It is important to note that during the second survey a higher percentage of responders reported fever with shortness of breath. This may be caused by the lifting of the COVID-19 preventive measures by the government and an increase in COVID-19 infections via community transmission. Also, a higher percentage of respondents of survey 2 reported to have been tested for COVID-19. This reflects the increasing COVID-19 testing capacity in Benin. In fact, the Benin Government, with support of the World Bank, World Health Organization, and several other local and international partners, has modernized and equipped the haemorrhagic viral fevers laboratory of Cotonou (initially the only diagnostic laboratory for COVID-19). Furthermore, 12 other laboratories capable of COVID-19 testing have been established, with state-of-the-art equipment, reagents, extraction kits, sampling kits and personal protective equipment, in order to increase its testing capacity. A toll-free telephone number was created to inform and direct people to sorting and screening centers that have gradually been opened in all 77 communes of the country. Screening sites have been set up at airports and borders, and mobile screening teams now visit administrative institutions and businesses. In addition, a screening network has been set up to detect, alert and track suspected COVID-19 cases throughout the country [11,12]. Our study has several limitations. The number of participants was quite small and respondents cannot be considered as representative of the general population. The high adherence to the preventive measures may be because the majority of respondents had a university level of education. It is important to conduct additional studies among the less educated who may be less likely to adhere to preventive measures.



Conclusion Up    Down

So far the COVID-19 pandemic does not seem to have caused a very high COVID-19 morbidity and mortality in Benin. Whether this is related to the implementation of the COVID-19 preventive measurements by the government and good adherence of the population to these measures needs to be investigated. Larger population surveys of all parts of society and qualitative research is needed to assess the preventive behavior of the population and the consequences of the pandemic on people´s well-being. People who obtained COVID-19 information from official governmental sources were more adherent to the COVID-19 preventive measures. Therefore, authorities must intensify their communication strategies to inform the population about the fight against this pandemic to avoid an increase in the number of COVID-19 cases or a second epidemic wave.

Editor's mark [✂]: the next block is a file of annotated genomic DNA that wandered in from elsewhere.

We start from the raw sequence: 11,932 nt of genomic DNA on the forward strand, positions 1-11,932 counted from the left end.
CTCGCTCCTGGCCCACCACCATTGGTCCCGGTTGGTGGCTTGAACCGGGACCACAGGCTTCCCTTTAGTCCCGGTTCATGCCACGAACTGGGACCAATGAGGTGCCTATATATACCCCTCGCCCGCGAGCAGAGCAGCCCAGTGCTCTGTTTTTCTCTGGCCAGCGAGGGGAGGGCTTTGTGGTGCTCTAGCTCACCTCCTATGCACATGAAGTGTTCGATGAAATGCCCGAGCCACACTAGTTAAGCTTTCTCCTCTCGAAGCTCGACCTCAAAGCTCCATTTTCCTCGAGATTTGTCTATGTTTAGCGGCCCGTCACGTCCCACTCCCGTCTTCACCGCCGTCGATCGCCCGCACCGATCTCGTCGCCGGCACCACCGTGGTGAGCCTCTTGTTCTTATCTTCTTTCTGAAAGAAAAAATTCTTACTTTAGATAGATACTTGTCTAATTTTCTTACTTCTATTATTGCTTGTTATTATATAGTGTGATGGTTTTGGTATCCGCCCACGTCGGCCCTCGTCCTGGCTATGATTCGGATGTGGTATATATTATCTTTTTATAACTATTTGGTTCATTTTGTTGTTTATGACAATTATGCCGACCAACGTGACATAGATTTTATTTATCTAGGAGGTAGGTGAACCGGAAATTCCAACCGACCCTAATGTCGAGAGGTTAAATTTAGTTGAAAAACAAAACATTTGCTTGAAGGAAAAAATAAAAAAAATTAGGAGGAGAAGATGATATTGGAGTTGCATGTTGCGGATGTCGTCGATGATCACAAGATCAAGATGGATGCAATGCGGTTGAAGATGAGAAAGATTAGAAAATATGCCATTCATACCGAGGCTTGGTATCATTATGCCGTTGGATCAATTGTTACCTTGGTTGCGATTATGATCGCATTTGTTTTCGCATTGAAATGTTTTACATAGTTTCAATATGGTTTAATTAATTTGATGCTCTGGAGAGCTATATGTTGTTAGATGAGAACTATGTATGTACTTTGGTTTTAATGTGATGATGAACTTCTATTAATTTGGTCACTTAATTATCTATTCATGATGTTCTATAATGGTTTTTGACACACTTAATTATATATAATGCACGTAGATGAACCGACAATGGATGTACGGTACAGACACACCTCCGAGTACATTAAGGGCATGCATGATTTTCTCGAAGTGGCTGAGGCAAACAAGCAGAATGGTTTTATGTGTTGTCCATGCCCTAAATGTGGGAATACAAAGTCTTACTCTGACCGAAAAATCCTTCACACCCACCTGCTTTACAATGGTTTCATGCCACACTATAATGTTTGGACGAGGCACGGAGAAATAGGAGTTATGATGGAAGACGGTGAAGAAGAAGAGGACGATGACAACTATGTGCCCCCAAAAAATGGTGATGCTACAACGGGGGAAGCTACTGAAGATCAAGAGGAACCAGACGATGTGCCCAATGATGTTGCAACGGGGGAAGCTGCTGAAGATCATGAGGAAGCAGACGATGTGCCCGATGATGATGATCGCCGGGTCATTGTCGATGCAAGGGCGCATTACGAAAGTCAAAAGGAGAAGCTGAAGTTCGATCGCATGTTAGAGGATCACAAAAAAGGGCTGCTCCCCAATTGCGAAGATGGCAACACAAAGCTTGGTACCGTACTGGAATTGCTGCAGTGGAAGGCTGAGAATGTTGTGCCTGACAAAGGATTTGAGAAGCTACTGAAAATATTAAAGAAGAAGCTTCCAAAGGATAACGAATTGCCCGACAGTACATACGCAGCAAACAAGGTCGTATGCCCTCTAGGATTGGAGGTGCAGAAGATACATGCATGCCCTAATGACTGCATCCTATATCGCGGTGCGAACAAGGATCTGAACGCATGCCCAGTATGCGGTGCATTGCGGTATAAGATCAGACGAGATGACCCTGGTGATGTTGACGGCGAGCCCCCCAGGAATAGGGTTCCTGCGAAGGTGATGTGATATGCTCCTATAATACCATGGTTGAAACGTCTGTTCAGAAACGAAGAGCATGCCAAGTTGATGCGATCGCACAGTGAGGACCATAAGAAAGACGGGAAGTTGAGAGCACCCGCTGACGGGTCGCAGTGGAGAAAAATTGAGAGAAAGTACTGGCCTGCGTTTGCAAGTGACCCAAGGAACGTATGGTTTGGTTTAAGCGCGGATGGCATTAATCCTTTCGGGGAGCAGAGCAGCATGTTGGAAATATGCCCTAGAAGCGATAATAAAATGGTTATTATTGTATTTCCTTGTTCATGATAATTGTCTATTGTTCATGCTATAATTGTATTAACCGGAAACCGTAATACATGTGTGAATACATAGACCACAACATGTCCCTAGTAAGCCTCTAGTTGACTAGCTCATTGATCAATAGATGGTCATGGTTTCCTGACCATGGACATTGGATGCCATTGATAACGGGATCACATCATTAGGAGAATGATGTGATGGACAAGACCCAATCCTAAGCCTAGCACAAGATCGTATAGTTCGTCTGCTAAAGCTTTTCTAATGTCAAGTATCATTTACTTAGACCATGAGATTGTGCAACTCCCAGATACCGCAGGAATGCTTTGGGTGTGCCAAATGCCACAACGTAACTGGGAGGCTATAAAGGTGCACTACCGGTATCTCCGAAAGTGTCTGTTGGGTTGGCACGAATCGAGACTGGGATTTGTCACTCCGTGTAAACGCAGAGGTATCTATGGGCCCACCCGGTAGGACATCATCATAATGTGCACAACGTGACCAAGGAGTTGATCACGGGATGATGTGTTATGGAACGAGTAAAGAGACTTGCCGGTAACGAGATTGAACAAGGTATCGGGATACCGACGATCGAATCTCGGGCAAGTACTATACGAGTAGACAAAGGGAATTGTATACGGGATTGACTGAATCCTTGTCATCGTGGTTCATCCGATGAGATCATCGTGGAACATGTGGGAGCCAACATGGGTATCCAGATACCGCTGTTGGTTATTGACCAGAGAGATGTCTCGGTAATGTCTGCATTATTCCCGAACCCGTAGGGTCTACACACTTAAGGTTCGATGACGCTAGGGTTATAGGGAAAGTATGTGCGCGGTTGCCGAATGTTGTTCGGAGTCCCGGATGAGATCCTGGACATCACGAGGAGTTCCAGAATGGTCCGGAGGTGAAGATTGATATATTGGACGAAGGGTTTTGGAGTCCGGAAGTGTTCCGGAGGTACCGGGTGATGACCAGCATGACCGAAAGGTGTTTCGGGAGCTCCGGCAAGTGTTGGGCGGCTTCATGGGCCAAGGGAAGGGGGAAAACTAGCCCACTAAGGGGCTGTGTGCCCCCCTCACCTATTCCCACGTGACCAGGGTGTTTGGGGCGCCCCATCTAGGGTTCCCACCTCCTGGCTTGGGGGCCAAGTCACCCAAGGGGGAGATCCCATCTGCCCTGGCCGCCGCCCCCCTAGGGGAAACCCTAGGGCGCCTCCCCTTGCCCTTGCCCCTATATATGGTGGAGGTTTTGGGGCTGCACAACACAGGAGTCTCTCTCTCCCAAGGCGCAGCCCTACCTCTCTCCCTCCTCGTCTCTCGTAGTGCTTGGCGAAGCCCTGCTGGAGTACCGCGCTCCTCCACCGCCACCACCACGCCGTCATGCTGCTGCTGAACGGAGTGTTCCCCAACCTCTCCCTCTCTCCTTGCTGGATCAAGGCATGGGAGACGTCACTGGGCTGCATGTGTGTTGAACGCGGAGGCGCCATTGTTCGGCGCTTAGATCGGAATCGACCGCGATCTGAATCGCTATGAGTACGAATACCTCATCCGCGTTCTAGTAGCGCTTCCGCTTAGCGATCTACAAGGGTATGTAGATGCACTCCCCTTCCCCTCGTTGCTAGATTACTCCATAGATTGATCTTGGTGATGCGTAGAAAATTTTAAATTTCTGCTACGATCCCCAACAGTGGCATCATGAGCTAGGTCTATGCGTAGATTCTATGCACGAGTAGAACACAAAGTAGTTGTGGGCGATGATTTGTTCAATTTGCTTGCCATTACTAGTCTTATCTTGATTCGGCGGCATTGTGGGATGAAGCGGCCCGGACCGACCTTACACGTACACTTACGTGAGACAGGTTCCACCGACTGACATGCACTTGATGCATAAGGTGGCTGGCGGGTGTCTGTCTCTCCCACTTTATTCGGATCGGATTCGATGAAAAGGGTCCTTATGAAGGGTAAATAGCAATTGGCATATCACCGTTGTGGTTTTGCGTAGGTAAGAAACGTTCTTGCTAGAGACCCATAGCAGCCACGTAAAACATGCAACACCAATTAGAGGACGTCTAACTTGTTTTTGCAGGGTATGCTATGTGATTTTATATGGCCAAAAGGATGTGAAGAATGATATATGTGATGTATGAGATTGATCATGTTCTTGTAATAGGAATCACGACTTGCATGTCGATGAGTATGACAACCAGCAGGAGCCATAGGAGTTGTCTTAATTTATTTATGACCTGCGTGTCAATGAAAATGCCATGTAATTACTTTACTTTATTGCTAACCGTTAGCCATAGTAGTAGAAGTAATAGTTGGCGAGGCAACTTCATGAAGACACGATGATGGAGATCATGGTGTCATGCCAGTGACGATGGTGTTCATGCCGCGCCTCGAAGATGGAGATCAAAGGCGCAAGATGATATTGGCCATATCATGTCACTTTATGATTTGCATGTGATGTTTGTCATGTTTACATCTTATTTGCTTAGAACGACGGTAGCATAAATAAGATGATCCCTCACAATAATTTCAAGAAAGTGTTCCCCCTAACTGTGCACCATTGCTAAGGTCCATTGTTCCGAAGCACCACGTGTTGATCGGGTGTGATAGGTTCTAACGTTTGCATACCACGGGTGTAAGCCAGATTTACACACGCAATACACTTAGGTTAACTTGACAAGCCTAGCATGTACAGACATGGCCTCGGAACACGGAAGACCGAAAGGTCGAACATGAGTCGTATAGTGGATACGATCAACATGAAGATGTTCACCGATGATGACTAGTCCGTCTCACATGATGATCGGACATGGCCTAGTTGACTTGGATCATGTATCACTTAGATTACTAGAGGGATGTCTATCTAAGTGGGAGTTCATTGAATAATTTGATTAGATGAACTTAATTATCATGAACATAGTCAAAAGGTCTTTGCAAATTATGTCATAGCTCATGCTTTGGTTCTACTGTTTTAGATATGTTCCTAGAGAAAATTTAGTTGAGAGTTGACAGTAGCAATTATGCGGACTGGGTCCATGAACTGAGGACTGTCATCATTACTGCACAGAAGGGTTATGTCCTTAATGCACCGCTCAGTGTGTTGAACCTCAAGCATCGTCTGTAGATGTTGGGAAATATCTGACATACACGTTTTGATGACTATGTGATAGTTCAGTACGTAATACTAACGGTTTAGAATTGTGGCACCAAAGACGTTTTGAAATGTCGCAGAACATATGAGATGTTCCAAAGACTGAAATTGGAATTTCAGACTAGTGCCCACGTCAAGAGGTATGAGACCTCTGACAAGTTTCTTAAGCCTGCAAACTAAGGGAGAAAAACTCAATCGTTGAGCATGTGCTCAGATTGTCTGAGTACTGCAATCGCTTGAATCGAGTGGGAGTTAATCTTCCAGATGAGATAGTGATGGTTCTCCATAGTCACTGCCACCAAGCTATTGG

What is known about this topic

  • The implementation of COVID-19 mitigation measures may control a COVID-19 outbreak;
  • To mitigate COVID-19 outbreak impacts, the Benin government opted for a sanitary cordon around the affected regions with free movement of people while respecting hand hygiene and barrier measures;
  • So far the COVID-19 pandemic does not seem to have caused a very high COVID-19 morbidity and mortality in Benin.

What this study adds

  • Adherence to COVID-19 preventive measures in Benin, seemed satisfactory;
  • Increasing age and obtaining COVID-19 information from official sources were significantly associated with higher adherence scores in a multivariable model;
  • A wide dissemination of adequate information about COVID-19 would increase adherence, and targeted efforts should be directed towards increasing the adherence to preventive measures among the younger age groups.



Competing interests Up    Down

The authors declare no competing interests.



Authors' contributions Up    Down

JNSF, PS and RC conceived the study. PS supervised the data collection. JNSF analyzed the data. PS drafted the initial manuscript. All authors (PS, JNSF, CSJ, SF and RC) critically reviewed the draft and approved the final manuscript.



Acknowledgments Up    Down

Authors would like to thank all the participants of the study. We sincerely thank Prof. Guy Alain Alitonou, Director of Polytechnic School of Abomey-Calavi and University of Abomey-Calavi for support. We are also grateful to Dr Nestor Noudeke and Professor Clarisse Tama for their scientific contribution.


Funding: this research was funded by VLIR-UOS (Flemish Interuniversity Council for University Development Cooperation).



Tables Up    Down

Table 1: participants´ characteristics during the two surveys in Benin Republic

Table 2: personal preventive behaviors in Benin during surveys 1 and 2

Table 3: details about mask for COVID-19 prevention in Benin

Table 4: adherence to community preventive measures against COVID-19

Table 5: flu like symptoms reported by participants in both surveys

Table 6: ordinal logistic regression on adherence score



References Up    Down